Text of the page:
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my local river has become a dog toilet! In the last fifteen years or so it's got steadily worse!
They put their dogs in the river regularly!
Often within yards of where I'm fishing!
There are so many! it makes you feel as if your fishing in a dog bathing area!!
not to mention the discarded doggy bags, often hung on branches!
If no one is looking they often don't bother to pick it up!
Having fished there since I was a boy!
I'm now the one who feels out of place!
 
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Steven kermode

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my local river has become a dog toilet! In the last fifteen years or so it's got steadily worse!
They put their dogs in the river regularly!
Often within yards of where I'm fishing!
There are so many! it makes you feel as if your fishing in a dog bathing area!!
not to mention the discarded doggy bags, often hung on branches!
If no one is looking they often don't bother to pick it up!
Having fished there since I was a boy!
I'm now the one who feels out of place!
I was fishing a favorite spot last year, I approached the water carefully, and knelt down
to tye on a fly and survey the water quietly when a large dog came bounding towards me!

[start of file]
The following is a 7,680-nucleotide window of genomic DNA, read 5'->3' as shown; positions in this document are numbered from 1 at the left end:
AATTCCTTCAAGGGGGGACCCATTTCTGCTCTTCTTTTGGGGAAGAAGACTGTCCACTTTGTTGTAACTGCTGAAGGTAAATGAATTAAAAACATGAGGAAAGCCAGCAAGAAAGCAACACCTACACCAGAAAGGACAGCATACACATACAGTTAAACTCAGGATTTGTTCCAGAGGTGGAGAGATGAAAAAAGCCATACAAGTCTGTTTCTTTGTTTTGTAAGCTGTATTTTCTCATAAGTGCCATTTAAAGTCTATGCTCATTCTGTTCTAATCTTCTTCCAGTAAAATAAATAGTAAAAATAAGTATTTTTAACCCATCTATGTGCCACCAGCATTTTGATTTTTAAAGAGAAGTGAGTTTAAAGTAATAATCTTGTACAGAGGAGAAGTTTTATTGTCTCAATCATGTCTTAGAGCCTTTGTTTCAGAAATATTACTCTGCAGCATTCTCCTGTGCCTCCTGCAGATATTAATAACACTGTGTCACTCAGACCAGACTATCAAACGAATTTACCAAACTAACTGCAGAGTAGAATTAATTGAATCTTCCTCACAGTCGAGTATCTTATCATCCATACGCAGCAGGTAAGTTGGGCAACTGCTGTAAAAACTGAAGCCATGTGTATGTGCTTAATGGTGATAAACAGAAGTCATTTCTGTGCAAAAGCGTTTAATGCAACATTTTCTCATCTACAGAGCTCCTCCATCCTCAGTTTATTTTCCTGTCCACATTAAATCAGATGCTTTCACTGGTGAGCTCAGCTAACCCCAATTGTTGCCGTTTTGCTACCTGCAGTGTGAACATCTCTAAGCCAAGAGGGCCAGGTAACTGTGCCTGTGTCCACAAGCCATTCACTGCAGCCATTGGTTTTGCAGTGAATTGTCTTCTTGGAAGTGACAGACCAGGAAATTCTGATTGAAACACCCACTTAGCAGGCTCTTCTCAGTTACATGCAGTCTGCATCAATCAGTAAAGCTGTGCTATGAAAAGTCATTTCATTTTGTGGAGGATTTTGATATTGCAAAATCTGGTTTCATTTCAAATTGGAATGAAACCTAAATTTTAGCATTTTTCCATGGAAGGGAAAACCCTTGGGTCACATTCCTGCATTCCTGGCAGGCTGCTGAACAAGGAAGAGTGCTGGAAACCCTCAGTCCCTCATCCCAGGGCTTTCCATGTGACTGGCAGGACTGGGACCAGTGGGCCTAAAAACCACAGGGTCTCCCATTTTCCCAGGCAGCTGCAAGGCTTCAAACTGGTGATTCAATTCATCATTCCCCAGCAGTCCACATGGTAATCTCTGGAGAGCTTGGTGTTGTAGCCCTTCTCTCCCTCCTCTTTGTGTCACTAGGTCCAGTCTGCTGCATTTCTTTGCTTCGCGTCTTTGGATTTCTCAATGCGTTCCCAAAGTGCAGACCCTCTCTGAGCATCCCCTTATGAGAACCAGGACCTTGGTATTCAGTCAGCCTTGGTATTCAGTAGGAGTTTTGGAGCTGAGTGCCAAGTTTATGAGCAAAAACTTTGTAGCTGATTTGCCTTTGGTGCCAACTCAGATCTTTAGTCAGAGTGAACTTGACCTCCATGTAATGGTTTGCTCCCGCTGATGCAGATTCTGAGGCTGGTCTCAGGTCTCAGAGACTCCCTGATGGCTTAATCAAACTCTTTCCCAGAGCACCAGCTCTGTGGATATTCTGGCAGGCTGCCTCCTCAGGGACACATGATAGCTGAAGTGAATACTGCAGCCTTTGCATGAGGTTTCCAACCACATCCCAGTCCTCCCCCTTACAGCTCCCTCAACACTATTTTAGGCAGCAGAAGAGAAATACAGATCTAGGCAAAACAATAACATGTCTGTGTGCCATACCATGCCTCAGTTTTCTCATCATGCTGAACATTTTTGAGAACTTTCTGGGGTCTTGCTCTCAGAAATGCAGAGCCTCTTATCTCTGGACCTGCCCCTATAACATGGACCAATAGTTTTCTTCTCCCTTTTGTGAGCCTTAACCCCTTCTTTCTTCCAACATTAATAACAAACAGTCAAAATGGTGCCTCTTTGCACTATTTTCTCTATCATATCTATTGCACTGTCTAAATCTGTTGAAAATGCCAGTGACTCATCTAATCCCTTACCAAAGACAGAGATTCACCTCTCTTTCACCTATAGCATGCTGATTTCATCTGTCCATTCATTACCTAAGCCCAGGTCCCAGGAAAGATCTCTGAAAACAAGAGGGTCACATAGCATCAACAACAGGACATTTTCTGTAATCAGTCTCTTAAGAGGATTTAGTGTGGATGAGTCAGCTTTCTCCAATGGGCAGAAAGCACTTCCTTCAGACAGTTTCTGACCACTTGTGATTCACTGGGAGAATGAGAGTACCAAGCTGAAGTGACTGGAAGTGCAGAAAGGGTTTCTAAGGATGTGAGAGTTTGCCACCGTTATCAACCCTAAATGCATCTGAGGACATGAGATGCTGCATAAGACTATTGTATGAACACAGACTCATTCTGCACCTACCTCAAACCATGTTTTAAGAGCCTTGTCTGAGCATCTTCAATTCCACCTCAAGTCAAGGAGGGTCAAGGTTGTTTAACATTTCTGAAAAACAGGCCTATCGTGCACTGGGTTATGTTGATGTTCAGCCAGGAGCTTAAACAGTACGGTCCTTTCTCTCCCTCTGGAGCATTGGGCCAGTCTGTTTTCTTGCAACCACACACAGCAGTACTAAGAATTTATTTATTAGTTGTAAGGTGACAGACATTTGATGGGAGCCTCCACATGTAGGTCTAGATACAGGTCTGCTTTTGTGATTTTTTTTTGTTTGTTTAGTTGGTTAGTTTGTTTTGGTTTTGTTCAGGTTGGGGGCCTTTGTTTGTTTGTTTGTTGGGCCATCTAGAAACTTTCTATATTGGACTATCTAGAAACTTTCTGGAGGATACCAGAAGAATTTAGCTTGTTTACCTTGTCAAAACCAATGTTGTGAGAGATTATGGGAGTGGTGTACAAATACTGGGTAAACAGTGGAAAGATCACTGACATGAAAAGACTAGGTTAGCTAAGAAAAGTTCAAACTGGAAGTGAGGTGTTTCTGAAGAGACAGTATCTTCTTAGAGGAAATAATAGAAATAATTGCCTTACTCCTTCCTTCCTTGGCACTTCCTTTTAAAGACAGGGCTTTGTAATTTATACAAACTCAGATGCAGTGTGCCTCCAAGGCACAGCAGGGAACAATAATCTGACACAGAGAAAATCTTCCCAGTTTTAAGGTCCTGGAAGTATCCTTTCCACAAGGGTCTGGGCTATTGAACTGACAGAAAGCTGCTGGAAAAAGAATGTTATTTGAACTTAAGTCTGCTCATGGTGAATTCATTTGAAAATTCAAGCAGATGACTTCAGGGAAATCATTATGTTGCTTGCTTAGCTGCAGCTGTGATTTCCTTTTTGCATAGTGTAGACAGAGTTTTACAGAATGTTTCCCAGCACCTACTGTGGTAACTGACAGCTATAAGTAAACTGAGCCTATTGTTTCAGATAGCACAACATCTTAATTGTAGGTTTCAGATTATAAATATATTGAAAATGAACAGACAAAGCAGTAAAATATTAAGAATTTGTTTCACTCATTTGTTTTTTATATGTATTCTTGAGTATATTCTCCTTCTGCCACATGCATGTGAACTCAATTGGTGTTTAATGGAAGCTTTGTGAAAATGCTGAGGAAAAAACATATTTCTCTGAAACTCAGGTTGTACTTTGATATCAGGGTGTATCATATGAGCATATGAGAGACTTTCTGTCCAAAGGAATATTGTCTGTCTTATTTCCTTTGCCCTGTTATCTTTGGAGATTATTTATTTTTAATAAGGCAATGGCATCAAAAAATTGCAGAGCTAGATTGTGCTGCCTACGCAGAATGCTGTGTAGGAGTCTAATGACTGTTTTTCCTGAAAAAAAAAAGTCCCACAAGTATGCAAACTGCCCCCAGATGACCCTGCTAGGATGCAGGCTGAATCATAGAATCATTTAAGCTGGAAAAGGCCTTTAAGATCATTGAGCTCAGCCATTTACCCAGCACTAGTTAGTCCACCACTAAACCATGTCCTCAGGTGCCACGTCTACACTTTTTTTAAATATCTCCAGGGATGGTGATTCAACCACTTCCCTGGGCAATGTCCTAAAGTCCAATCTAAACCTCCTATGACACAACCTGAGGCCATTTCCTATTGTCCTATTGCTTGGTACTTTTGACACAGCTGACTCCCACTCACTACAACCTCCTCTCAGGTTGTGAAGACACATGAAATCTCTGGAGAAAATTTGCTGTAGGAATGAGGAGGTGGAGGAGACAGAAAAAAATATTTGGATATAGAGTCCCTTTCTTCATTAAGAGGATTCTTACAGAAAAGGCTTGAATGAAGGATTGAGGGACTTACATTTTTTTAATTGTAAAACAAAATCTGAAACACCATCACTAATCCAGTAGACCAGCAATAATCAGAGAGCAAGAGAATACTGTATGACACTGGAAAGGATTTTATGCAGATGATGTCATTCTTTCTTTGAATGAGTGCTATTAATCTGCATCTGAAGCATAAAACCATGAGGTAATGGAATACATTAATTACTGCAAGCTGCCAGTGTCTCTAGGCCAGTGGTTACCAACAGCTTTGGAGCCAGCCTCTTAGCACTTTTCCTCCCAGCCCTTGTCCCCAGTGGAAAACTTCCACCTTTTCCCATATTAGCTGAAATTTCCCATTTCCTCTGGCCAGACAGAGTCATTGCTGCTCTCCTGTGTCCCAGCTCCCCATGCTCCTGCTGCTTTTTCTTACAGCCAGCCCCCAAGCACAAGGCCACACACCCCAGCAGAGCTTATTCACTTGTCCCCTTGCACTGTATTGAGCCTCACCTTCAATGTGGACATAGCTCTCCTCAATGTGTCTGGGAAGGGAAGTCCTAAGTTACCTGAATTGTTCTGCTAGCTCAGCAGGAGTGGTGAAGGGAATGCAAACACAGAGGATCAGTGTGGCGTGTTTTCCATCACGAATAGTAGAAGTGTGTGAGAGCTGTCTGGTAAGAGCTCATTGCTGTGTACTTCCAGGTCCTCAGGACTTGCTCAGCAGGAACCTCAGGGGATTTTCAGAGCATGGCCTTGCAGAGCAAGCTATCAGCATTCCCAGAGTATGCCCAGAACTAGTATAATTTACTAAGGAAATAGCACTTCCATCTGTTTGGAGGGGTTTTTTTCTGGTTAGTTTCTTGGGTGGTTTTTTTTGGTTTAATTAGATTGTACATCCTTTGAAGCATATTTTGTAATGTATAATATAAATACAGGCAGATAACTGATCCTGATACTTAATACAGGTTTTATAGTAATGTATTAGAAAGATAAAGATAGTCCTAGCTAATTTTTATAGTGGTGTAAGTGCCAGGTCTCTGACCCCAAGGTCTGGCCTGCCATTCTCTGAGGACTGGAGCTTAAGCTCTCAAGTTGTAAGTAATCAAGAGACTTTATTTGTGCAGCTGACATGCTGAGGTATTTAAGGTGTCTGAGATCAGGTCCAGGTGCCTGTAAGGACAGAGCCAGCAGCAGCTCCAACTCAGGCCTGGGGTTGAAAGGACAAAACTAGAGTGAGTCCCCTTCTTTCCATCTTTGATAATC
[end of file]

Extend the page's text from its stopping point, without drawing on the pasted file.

intent on jumping in. So I shouted, he stopped,! followed by his female owner.
who said to me! ahh but he always swims there!!
I simply said I was there first!! at which she made a disparaging remark and walked on!
Don't we go fishing to avoid the petty ignorance of humanity?
 

boisker

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I was fishing a favorite spot last year, I approached the water carefully, and knelt down
to tye on a fly and survey the water quietly when a large dog came bounding towards me!
intent on jumping in. So I shouted, he stopped,! followed by his female owner.
who said to me! ahh but he always swims there!!
I simply said I was there first!! at which she made a disparaging remark and walked on!
Don't we go fishing to avoid the petty ignorance of humanity?

I had more problems with swans and ducks than dogs this season:)